“Where’s he going?” I asked Jim. Toward a band of 10 does, as things turned out. They’d been lying near another windmill about 700 yards from ours all afternoon and we hadn’t seen them.
“How do they do that?” I added.
“I don’t know,” he replied. “The real question is how are we going to get him?”
The answer was “crawl.” While Jim kept tabs on the herd, I belly-crawled 500 yards through grass tall enough to hide my knees, but not much else. When the deer finally noticed me, they couldn’t figure out what I was. A coyote? They pranced closer, and when my laser rangefinder indicated the buck was at 240 yards, I sat up and took him on his final dinner date. The ability to shoot long is a virtue in Nebraska. Despite all the new brush and forests plenty of vast, open grasslands and fields remain, and whitetails forage and even bed in them. Even where riparian brush is thick, whitetails take to the open.
That’s where Justin and I found my first big LWRO buck in 2010. Despite discovering pounded trails, massive rubs and wide scrapes in the river forests, we found no big bucks. Small ones crossed our paths or foraged in bottomland fields. We even rattled in a couple of young bucks, but the old-timers were on the bison prairies associated with irrigated alfalfa fields.
“All these does have got to lure in the big bucks,” Justin said each day as we glassed fields with dozens of animals, including mule deer, coyotes, ducks, geese and grouse. Then we found a massive 4x4 that two of Justin’s earlier hunters had missed.
We went prospecting for him about 1.5 miles into the grassland. Deer feeding in the alfalfa were hiking deep into the grass to bed in pockets of plum brush. We sat on a barren hillside and watched a shallow waterway they followed back toward the fields. A dozen, including three good bucks, filed past. Then we rattled a tall, fairly heavy 4x4 inside of 100 yards.
“This one looks like him, but not quite heavy enough,” Justin explained. “Must be his younger brother.”
We let him walk. Not 10 minutes later, Justin spotted the older brother.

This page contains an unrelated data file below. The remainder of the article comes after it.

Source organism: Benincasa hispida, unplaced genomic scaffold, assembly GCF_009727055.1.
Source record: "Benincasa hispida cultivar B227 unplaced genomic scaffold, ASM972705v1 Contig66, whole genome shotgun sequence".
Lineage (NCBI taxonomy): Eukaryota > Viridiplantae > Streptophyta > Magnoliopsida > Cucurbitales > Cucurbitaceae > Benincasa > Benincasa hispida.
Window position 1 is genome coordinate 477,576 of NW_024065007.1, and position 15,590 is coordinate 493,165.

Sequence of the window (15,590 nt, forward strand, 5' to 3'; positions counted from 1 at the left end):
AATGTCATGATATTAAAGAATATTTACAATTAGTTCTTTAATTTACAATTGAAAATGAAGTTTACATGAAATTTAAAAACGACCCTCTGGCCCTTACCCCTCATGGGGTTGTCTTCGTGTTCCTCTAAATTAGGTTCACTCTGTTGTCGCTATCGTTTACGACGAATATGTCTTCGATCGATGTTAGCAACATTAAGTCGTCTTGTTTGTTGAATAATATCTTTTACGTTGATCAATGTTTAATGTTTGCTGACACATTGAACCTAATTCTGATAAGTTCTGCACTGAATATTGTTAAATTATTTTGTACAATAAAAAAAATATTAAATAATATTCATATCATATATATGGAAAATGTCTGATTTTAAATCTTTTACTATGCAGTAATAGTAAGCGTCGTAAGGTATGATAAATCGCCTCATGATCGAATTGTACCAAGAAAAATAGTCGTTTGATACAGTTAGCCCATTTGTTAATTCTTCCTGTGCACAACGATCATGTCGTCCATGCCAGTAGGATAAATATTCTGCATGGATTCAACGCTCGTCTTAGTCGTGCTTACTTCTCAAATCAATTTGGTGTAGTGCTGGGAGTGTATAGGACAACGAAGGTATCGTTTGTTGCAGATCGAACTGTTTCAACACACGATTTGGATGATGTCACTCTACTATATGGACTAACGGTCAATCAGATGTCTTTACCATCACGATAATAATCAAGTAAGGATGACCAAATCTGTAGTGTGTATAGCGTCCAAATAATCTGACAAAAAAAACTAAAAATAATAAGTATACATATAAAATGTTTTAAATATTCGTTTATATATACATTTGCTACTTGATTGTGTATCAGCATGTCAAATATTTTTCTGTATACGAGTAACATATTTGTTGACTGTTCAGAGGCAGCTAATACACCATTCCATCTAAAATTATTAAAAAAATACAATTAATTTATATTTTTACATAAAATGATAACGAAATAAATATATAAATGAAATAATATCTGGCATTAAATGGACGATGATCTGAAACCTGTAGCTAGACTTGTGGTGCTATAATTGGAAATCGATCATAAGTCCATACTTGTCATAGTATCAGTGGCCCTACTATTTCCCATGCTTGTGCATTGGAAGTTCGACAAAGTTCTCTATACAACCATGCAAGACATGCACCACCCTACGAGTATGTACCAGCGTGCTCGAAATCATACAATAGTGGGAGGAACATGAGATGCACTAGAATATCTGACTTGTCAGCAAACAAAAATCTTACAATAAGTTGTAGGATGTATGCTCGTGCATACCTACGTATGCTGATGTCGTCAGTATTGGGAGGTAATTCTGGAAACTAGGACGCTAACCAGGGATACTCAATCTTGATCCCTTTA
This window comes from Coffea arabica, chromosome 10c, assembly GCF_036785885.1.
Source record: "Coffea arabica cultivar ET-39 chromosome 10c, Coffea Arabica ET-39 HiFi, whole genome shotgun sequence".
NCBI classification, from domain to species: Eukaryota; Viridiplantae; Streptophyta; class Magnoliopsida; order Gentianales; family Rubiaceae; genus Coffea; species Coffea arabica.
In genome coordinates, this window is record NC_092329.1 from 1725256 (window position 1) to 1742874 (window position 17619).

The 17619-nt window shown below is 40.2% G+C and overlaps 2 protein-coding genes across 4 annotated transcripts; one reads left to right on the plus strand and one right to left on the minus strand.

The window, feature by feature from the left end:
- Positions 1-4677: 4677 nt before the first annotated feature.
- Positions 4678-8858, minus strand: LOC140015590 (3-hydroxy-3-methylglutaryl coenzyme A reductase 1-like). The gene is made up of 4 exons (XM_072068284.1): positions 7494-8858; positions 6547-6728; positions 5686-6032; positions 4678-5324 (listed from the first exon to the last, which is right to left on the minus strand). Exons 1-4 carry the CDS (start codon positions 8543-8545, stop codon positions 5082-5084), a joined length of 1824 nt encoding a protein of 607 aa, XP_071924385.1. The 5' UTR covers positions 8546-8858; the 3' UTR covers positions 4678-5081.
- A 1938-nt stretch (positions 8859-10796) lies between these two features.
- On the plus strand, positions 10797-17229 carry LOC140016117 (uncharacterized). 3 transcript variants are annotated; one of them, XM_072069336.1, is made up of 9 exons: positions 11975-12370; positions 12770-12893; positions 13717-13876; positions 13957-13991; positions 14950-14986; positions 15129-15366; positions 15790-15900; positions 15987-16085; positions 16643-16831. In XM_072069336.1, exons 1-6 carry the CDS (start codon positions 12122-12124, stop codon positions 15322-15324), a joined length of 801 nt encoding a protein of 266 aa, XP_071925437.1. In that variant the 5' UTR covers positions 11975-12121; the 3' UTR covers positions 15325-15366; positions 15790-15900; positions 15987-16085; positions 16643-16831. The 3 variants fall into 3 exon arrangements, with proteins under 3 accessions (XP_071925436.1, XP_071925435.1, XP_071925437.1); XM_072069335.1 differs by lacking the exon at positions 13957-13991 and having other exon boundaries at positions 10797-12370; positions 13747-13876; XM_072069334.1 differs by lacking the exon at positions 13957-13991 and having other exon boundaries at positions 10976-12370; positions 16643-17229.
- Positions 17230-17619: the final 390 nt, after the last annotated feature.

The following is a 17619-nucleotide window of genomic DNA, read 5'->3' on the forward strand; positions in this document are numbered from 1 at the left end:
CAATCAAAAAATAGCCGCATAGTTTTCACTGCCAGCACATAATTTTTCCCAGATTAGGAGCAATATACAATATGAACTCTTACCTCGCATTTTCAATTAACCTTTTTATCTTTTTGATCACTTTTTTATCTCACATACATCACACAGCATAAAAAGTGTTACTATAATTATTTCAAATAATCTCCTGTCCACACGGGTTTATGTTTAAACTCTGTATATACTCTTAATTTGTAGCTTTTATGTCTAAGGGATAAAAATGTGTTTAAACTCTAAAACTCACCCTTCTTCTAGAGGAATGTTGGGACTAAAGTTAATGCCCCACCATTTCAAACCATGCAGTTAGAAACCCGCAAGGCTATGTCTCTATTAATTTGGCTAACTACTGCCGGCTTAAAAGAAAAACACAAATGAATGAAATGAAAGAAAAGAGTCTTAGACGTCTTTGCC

“That’s him. Take a look.”
I took a look. “Let’s go get him,” I said.
We tried. We couldn’t. The old buck was feeding in the alfalfa, surrounded by other deer. There was no way to approach him without alarming half the field.
The next morning, in a world rimmed with frost, we drove toward that field in the half-light and spotted a blocky buck with four does in another alfalfa field. It was him. We drove out of sight, approached from behind a shelterbelt, crawled 150 yards through tall grass and settled behind a pile of old farm machinery.
“He’s at 250 yards. Hurry. Get on him. He’s moving off.”
Indeed he was. He wasn’t spooked, but hurrying after a doe that was walking directly away from us. My Model 70 .30-06 was zeroed for 250 yards. I twisted the Bushnell Elite to 8X, held the crosshair on the lower chest and sent the 150-grain Winchester Bonded bullet flying. The buck jumped, trotted and stopped.
“You got him. Watch him fall.”
But he didn’t. Instead he started walking again—without wobbling.
“Better give him another.”
That shot fell low and woke me up; I had 250 yards stuck in my head. The buck had been walking away, and they cover ground deceptively fast.
“What’s the range?” I asked.
Justin’s rangefinder read 287 yards. I held high shoulder and landed the third shot where I should have put the first.
“Come back next year,” Justin said. “We’ll have more—and bigger.” He wasn’t kidding. Two hours into my 2011 hunt I spotted, stalked and shot a buck that grossed greater than 150. It was one of the smaller ones in Justin’s trail-camera gallery.
Too bad the University of Nebraska isn’t choosing a team mascot today. Go Whitetails! Nebraska rising.